If smell was the first impression, sight offered nothing better.
The container was four feet long half as deep and not quite three feet tall. The wood used in its construction bulged oddly, the grains given odd whorls and incongruities that smacked of heavy water or heat damage endured in halcyon days. Iron bands held those boards in place, and a pair of rusty clasps featured gaping keyholes designed for some gaudy dagger blade sized skeleton key.
“It’s quite an ugly thing,” Venkat said. “But I—”
Maureen muttered something, and Venkat turned away from the chest to look at her. “I’m sorry?”
“For what?” Maureen asked. “It is ugly. The contents were of more interest to me.”
“Didn’t you just say something? I’m afraid I missed most of it.”
Maureen’s lips tightened in a fragile grimace. “That would be the box,” she said. “What I was saying.”
“Oh, I see.” Venkat stopped talking, listening for the sound.
In mere seconds she caught a hint of it again. There was no intermittence to it. This whispering, mumbling, muttering was an ongoing phenomenon, almost distinguishable as individual words–similar to the game children played when they would whisper the phrase peas-and-carrots to one another endlessly to annoy adults.
A talking chest? How fabulous and disturbing. Although Disney’s features and the animated films that followed them posited inanimate object speaking as a thing of joy, in fact they were objects of deepest darkest terror. There was a border of normality that such a phenomenon transgressed. Even more maddening was the proximity to understandability. As though, she should listen a little more closely, she might penetrate the unknown and make sense of the thing.
“Go closer,” Maureen said. “Three steps should do. Closer and you’ll start to get the images.”
“This is close enough, I think.”
The olfactory clues spoke volumes here. She did not want to get close to it. Did not want to touch it. Did not want to have her mind touched in turn by it. Or whatever lurked inside or around the thing.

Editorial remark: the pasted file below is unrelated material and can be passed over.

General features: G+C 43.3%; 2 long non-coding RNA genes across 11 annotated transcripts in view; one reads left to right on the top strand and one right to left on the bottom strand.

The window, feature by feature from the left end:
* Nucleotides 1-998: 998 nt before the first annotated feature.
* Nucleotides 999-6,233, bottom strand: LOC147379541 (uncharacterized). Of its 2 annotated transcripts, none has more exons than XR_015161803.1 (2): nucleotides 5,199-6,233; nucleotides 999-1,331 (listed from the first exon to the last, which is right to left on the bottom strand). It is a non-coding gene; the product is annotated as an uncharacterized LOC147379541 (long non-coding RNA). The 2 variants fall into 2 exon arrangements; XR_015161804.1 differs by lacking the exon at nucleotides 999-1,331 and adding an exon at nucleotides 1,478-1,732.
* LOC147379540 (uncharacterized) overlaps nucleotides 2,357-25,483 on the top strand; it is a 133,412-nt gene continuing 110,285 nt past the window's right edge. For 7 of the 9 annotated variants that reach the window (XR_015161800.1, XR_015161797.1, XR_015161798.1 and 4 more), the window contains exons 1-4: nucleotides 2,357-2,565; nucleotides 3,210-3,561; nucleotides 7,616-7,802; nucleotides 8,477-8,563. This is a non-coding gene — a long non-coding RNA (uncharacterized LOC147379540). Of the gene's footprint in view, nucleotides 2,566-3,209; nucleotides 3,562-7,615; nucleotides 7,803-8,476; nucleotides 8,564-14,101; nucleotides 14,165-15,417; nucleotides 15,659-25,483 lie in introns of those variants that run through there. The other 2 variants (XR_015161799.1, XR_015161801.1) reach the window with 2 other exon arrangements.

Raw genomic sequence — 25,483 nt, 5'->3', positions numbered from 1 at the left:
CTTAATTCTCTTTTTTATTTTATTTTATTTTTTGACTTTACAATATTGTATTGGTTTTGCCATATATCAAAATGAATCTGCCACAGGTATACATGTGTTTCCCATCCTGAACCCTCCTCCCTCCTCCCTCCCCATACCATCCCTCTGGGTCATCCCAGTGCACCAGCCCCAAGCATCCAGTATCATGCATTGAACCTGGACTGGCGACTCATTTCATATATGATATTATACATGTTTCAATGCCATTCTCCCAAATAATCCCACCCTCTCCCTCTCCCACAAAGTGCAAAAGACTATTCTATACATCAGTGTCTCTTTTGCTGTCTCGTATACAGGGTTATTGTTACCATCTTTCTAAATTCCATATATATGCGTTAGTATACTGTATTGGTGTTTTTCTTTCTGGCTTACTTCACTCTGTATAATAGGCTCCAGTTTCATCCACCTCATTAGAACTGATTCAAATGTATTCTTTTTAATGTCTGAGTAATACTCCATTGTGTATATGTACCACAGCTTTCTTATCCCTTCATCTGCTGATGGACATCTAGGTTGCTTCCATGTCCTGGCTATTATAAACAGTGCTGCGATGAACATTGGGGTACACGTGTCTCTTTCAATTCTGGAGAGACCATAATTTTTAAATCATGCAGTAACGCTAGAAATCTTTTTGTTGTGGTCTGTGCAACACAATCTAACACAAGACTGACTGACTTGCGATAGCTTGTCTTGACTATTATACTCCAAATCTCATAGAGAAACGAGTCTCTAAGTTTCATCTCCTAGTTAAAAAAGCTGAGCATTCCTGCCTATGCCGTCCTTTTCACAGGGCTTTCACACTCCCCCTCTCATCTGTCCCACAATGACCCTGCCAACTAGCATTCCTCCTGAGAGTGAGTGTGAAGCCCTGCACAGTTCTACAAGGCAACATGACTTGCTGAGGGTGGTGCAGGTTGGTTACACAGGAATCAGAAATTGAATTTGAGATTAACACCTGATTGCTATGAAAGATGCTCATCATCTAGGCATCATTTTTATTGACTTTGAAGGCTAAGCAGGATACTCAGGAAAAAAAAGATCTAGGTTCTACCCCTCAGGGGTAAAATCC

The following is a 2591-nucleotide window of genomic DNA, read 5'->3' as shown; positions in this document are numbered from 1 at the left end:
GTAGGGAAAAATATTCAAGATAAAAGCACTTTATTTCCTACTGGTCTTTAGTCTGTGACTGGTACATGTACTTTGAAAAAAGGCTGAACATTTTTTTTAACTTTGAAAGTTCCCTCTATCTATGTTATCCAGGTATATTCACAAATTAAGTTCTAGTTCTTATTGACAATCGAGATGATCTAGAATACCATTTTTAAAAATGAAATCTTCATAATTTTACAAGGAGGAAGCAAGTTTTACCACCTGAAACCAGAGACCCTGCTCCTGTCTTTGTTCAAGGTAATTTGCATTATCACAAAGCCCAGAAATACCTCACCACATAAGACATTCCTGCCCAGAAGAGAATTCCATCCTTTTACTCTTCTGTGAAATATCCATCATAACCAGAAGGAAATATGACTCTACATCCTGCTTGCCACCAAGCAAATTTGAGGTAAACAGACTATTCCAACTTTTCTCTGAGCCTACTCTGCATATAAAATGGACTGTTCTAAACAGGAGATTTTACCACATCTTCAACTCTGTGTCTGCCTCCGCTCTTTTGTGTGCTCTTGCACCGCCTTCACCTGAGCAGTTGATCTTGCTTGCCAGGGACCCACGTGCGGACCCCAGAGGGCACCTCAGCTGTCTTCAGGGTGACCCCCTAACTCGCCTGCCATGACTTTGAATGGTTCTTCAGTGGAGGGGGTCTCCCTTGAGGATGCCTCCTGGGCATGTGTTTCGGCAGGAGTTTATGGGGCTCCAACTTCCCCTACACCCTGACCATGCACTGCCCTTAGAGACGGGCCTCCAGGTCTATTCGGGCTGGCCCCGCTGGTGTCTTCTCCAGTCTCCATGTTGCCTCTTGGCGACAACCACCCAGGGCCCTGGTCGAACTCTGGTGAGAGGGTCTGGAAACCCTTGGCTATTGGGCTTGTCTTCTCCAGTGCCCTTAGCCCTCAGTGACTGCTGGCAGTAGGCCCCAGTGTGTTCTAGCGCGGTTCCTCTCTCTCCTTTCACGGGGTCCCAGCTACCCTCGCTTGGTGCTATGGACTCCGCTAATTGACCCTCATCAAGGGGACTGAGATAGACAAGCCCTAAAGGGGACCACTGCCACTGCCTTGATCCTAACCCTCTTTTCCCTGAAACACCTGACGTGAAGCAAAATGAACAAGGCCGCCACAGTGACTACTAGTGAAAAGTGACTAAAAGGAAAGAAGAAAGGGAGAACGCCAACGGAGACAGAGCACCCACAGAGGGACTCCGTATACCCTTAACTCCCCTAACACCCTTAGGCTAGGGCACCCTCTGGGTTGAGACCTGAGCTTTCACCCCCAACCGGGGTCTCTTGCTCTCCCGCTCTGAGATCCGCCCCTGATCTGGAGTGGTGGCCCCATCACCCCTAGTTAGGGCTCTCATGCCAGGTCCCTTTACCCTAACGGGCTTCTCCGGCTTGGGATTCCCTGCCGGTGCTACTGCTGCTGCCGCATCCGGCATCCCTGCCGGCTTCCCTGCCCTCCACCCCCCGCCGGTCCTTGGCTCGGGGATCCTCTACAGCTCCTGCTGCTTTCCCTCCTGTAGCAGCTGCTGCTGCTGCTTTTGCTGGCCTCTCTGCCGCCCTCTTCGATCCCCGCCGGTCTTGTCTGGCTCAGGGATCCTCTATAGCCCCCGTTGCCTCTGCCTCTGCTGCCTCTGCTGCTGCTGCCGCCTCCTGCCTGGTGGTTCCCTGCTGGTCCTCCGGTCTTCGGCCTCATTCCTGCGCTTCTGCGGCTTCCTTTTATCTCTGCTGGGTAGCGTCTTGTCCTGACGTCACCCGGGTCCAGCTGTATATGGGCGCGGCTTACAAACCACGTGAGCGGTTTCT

“Tell me about the owner,” Venkat said. “His name was Benedict something?”
“Braise. Died just recently. Some kind of terrible accident. Found his way into a fireplace or something. Probably drunk, poor old fellow.”
“And he was a book collector?”
“He was. A fine collection. Walls and walls of great little volumes as well as a temperature controlled space in his upstairs attic. Where most men might keep cigars, he kept prized volumes from around the world. Many of which I am unfamiliar with. Some of which you might like.”
“Spells and superstitions and such,” Maureen said.
“Tell me more about him,” Venkat asked.
“Not much to tell, I’m afraid. More money than sense, more loneliness than he knew how to handle too, I suppose. He’s gone and his estate will be ending up on the auction block when everything is appraised.” Maureen paused to consider Venkat with a smirking appraisal. “I wouldn’t hold out too much hope for it happening any time this month. Or next. Even quick cash hungry family like his surviving relatives won’t be seeing any kind of forward motion until May. Possibly June.”
“I see.” Venkat produced her tablet from its red canvas protective sleeve, activated it and typed his name into a note for later reference.
“Well, is this trunk something you’re interested in?” Maureen asked. “I mean, something like this . . . it’s too weird for the world, wouldn’t you say?”
Weird, without doubt. Fascinating, unequivocally. Terrifying, absolutely. “I’d say so.”
The Malleus Librum Society was in the business of removing dangerous books first and foremost. They might be able to do something with this, too. It held books, after all. One of the responsibilities she had as a Field Page, the cutesy name for field agents, was to monitor for items of Society interest and to report them.
“If you want it, I’ll let you have it, contents and all for one hundred. The price I paid.”